When the Army entered Macedonia, at the beginning most of the people welcomed them, but the conquerors started a brutal policy of Bulgarization, so they lost people’s confidence. In Belomorie (Greek Thrace) the occupation was even more savage. Bulgaria started a Bulgarization there too, but people who did not accept it were deported or murdered. Many businesses and lands were confiscated and Bulgarians were sent to take charge of them. When the Greek revolted, the occupation forces executed as many as 15.000.

During the occupation, Hitler pressured the Tsar to apply some anti-Semitic laws. 11.000 Jews were sent from Macedonia and Greek Thrace to Treblinka, one of the Extermination camps used by the Nazis. Most of them were killed there. When the German asked for Bulgarian Jews, the Tsar sent them to labour camps but he did not deport them to Germany. Some sources stat that the Tsar and his wife Princess Goivanna of Savoy avoid any deportation, saving 50.000 Jews.

Fighting against Partisans

When Nazi Germany declared war on the Soviet Union, Bulgaria did not. The Germans wanted a Bulgarian legion to be used in the Eastern Front but the Tsar denied, as well as the joining of Bulgarian to the SS, but finally he sent a medical unit. Anyway, Bulgaria did not fight against the Soviet Union because the Tsar knew that people would revolted, as they have a good impression of Soviet people.

As soon as the Soviet-German War started, the Political Bureau of the Central Committee of the Bulgarian Workers’ Party (the Communist Party of Bulgaria) started organizing the partisan movement to fight against German occupation forces and Bulgarian regime. On June 26th, 1941 the First Bulgarian Partisan Detachment was formed in Upper Dzumaya. In June 1942 the Fatherland Front (it stipulated the relations with the Axis, the start of co-operation with Soviet Union and the Allies, the abolition of Bulgaria’s monarchist-fascist regime and the proclamation of popular-democratic rule) was founded, been crucial in the Liberation. From June 1941 to December 1942, the partisans carried out 520 actions.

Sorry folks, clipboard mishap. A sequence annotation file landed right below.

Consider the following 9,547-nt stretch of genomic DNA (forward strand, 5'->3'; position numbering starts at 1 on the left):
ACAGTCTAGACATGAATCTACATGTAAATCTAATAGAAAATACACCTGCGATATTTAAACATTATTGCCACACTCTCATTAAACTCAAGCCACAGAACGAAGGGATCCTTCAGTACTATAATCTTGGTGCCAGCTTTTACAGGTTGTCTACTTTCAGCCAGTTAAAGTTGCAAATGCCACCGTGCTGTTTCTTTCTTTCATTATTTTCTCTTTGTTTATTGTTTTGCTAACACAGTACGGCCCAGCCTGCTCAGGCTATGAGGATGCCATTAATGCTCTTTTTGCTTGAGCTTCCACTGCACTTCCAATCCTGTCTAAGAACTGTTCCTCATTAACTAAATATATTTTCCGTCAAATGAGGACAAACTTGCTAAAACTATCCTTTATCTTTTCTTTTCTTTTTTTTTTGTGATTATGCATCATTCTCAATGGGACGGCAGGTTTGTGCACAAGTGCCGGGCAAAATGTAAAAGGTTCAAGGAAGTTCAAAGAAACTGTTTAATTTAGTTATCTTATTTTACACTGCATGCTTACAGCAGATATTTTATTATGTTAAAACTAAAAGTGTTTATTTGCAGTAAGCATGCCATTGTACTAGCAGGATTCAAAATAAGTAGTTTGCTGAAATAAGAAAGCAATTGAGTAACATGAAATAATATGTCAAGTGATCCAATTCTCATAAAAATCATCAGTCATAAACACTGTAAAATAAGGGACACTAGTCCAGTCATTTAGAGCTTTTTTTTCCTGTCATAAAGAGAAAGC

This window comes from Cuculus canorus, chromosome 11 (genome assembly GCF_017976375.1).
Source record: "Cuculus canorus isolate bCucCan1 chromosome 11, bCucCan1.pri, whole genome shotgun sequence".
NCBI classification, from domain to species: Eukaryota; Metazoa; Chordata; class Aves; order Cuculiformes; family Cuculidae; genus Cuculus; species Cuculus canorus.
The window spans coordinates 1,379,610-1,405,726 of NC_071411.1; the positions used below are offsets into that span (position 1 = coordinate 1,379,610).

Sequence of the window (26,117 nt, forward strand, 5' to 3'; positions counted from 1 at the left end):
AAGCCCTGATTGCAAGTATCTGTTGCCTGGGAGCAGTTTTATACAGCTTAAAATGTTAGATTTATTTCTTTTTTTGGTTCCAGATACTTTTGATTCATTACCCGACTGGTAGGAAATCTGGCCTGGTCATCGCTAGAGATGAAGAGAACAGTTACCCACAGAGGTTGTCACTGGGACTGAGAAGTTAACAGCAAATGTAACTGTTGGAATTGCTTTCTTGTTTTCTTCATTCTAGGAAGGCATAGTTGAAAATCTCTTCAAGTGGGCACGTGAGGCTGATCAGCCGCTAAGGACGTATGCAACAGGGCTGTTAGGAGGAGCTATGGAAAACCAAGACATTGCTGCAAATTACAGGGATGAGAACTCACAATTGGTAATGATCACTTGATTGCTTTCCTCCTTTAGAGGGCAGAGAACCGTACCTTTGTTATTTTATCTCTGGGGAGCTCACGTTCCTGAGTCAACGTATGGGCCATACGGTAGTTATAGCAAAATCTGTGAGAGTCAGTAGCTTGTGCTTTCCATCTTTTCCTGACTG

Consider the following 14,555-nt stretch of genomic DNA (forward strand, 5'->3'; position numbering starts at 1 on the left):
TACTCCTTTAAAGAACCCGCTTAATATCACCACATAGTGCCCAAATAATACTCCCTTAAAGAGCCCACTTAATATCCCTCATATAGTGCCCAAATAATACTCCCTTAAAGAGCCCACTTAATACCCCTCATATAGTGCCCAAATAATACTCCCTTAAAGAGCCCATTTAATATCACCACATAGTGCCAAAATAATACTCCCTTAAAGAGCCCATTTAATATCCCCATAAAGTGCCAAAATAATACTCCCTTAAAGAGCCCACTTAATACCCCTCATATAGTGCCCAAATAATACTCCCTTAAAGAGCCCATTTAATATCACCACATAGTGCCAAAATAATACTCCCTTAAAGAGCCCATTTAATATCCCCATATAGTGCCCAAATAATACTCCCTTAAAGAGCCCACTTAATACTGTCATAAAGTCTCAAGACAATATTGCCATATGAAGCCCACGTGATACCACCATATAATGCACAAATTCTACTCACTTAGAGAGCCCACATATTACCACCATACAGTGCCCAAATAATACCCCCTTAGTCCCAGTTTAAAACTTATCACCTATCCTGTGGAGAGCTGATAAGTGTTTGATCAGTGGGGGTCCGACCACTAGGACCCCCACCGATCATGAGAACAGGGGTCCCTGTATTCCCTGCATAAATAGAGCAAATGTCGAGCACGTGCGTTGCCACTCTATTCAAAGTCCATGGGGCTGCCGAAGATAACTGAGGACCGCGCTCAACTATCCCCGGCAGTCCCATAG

The defeat of the 6th German Army in Stalingrad and the good job carried out by the Yugoslavian Army of National Liberation were the turning point of the partisan movement. The movement was reorganized into 12 partisan operational zones and a Partisan General Staff was created. The power of the movement grew and in mid-1944 its strength was: 20.000 partisans, 20.000 resistance members and 10.000 fighters of separate groups.

Of course, Bulgarian regime tried to destroy these partisan units but they were unable to do it even though the government rewarded for the heads of partisans. The Bulgarian Armed Forces fought against partisans not only in Bulgaria but in Yugoslavia too, participating in the repression. For example, two Bulgarian army regiments were used during Operation Schwarz (also named Fifth Enemy Offensive or Battle of the Sutjeska) to try to destroy the main Yugoslavian partisan units, but they were unable to achieve their goal.

Between 1941 and 1944, 9.150 Bulgarian partisans and over 20.000 members of the resistance were killed, 31.540 people were sent to concentration/extermination camps. From 1942 until September 9th, 1944 60.345 resistance/partisans-related Bulgarians were arrested and 12.461 were sentenced to death.

Fighting against the Allies

Bulgaria declared war on USA and Great Britain on December 13th, 1941 but the German defeat in Stalingrad changed governors mind quickly. Several diplomats started offering peace to the Allies but among the conditions to sign it, they wrote that Bulgaria would keep its territorial gains. Obviously, the Allies rejected the offer.

In 1943, the Allies started with the Strategic Bombing of Romanian oilfields. Bulgarian Air Force was too weak for attacking allies air raids but Bulgarian anti-aircraft units help Luftwaffe.

On August 28th Tsar Boris died when he was 49 years old, and his son Simeon replaced him as Tsar Simeon II. The bombing of Sofia started in late 1943. Those bombings threatened people and Bulgarians started to blame on the government for joining the Axis while the partisans continue growing. Bulgaria started again with the peace offers, but the Allies wanted an unconditional surrender, so they did not agree nothing.

On August 26th, 1944 the Central Committee of the Bulgarian Workers’ Party issued a directive explaining the armed uprising that had to be done. The Red Army was near the border and on September 2nd the Soviet Union sent an ultimatum ordering Bulgaria to kick out German troops from its country. The government collapsed.

Red Army entering Sofia

Red Army entering Sofia, September 9th, 1944